This is my last morning in Moshi, we head out to Dar this afternoon, then to Cairo on Wednesday. Said goodbye to some good friends I’ve made here, which is always hard. And it’s strange to think I may never see them again, though hopefully, at some point I will.
I’m leaving satisfied with my time here, getting so much more out of this trip than I ever thought I would. It’s both clarified my life as well as added complications, where to go next, what to do next. I am excited to return to the US, to see family and friends, but know that I’ll have to leave again at some point. Talking to those traveling around there is one conclusion I am certain about, if I’m going to travel now is the time, school, the US, will always be there. I however, won’t always be 22 with minimal responsibilities, and would regret not taking advantage of this opportunity. Coming here has by far been the best decision I’ve ever made and I’m so thankful for the opportunity. The experiences I’ve had and friends I’ve made have made these past two months some of the best in my life, I can’t wait to see what comes next.
So, on to Cairo!
The first morning I felt surprisingly calm, I was excited of course, but very little in terms of anxiety about the upcoming climb. We got ready, showered, attempting to be as clean as possible before 5 full days of being gross, and waited to be picked up. When we got to the gate (Machame route) it was full of tourists, not surprising, but haven’t seen that many white people in one place in quite a while. It was pretty funny watching all the locals selling them kili hats, shirts, water bottles, etc at about three times what they should be paying. It’s funny how easily you get used to bargaining after living here for only a few months. The first few miles were easy, uphill rescue road type trail, all of us in good spirits. We stopped for lunch at an outcropping in the forest, which looked like it could easily be in the Pacific Northwest. After lunch we started the harder climb where we actually started to gain altitude. I felt really good so went ahead with one of the guides while Genny, Julien , and Winn stayed back at a slower pace. After about four hours of hiking we hit our first camp (Machame Hut-3,000 Meters). Throughout the day it was pretty hot so just hiking in a tee-shirt, but once the sun went down it got really cold really quickly. Our tents luckily stayed fairly warm, and they provided constant hot water for tea. The food was surprisingly good, probably better than at CCS, which is confusing since it’s on a mountain… But the hot soup was incredible, maybe we were just tired. Overall, the first day was an easy 6 hour intro.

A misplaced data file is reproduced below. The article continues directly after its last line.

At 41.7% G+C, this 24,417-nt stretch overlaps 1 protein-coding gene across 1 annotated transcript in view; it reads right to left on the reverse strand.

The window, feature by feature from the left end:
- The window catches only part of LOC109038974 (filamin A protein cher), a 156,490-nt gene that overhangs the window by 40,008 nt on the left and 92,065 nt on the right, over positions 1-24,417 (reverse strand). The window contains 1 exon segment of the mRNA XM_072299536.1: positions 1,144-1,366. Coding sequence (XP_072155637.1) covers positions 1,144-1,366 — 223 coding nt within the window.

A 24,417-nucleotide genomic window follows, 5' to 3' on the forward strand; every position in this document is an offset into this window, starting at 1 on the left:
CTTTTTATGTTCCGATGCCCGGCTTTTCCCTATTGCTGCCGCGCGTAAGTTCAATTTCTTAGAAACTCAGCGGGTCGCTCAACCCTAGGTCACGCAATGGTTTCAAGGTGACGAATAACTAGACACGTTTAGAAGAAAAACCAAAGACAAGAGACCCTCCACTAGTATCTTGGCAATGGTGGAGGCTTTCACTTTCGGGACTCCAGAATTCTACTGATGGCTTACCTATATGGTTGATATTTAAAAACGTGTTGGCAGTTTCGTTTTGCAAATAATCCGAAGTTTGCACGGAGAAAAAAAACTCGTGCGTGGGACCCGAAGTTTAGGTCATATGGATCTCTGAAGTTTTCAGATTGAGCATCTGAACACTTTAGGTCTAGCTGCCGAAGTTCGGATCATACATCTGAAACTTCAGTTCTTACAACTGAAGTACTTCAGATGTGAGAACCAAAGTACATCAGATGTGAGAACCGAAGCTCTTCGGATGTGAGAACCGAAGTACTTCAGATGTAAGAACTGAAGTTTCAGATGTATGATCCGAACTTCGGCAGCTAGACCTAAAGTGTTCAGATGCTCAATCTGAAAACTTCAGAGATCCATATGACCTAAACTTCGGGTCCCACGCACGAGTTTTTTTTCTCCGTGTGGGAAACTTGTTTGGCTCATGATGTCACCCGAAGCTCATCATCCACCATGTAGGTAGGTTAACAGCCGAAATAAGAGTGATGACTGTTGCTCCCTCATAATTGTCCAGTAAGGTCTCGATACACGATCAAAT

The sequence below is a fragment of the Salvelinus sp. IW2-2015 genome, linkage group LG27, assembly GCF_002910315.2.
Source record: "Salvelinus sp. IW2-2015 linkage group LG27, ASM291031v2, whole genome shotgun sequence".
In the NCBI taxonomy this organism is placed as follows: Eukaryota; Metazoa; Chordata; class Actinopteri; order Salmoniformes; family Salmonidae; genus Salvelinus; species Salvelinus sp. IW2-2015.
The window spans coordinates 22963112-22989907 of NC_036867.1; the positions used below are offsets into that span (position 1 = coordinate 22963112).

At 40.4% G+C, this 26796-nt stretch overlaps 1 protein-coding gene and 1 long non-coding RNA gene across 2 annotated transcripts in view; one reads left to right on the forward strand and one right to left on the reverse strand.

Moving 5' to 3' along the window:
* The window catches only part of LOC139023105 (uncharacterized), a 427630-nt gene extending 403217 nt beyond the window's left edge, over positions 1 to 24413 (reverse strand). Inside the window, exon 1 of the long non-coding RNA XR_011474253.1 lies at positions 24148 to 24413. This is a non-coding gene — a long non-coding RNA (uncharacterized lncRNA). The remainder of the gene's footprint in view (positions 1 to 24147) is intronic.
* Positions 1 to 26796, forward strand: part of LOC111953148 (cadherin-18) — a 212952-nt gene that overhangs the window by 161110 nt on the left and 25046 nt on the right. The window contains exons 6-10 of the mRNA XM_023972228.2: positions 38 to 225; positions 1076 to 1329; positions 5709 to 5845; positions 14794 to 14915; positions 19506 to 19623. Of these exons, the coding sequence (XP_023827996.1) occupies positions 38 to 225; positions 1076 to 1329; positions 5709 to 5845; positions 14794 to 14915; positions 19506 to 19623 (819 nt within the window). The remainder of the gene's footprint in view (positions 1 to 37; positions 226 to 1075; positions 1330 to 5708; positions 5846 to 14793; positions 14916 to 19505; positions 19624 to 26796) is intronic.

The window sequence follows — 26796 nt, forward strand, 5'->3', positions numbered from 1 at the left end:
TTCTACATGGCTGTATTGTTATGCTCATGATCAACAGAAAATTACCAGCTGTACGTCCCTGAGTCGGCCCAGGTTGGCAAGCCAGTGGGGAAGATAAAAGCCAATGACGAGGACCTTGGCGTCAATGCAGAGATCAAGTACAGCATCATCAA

I’m done work! Friday we spent saying goodbye to those we worked with, it was quite sad and I will definitely be missing Dr. Mlay, who is possibly the nicest man, ever. He took us for sodas before saying goodbye, it was hard for both Genny and I.